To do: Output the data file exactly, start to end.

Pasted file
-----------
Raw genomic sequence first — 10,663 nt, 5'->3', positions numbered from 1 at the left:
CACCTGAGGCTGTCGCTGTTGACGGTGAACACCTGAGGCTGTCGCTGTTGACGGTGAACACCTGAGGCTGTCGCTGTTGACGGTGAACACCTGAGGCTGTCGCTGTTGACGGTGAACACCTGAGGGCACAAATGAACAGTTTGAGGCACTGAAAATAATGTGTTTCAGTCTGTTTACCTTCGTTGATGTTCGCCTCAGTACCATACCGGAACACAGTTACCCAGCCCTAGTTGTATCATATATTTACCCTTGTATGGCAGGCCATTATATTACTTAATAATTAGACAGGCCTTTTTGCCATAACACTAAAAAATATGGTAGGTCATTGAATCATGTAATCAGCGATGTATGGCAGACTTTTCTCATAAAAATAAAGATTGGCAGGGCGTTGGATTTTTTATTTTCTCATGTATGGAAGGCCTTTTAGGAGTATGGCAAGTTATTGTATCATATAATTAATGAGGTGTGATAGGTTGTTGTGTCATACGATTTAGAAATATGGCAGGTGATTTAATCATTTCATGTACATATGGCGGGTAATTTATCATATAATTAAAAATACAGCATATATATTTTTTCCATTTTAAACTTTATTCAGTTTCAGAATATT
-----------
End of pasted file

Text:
Raw genomic sequence first — 10,663 nt, 5'->3', positions numbered from 1 at the left:
CACCTGAGGCTGTCGCTGTTGACGGTGAACACCTGAGGCTGTCGCTGTTGACGGTGAACACCTGAGGCTGTCGCTGTTGACGGTGAACACCTGAGGCTGTCGCTGTTGACGGTGAACACCTGAGGGCACAAATGAACAGTTTGAGGCACTGAAAATAATGTGTTTCAGTCTGTTTACCTTCGTTGATGTTCGCCTCAGTACCATACCGGAACACAGTTACCCAGCCCTAGTTGTATCATATATTTACCCTTGTATGGCAGGCCATTATATTACTTAATAATTAGACAGGCCTTTTTGCCATAACACTAAAAAATATGGTAGGTCATTGAATCATGTAATCAGCGATGTATGGCAGACTTTTCTCATAAAAATAAAGATTGGCAGGGCGTTGGATTTTTTATTTTCTCATGTATGGAAGGCCTTTTAGGAGTATGGCAAGTTATTGTATCATATAATTAATGAGGTGTGATAGGTTGTTGTGTCATACGATTTAGAAATATGGCAGGTGATTTAATCATTTCATGTACATATGGCGGGTAATTTATCATATAATTAAAAATACAGCATATATATTTTTTCCATTTTAAACTTTATTCAGTTTCAGAATATT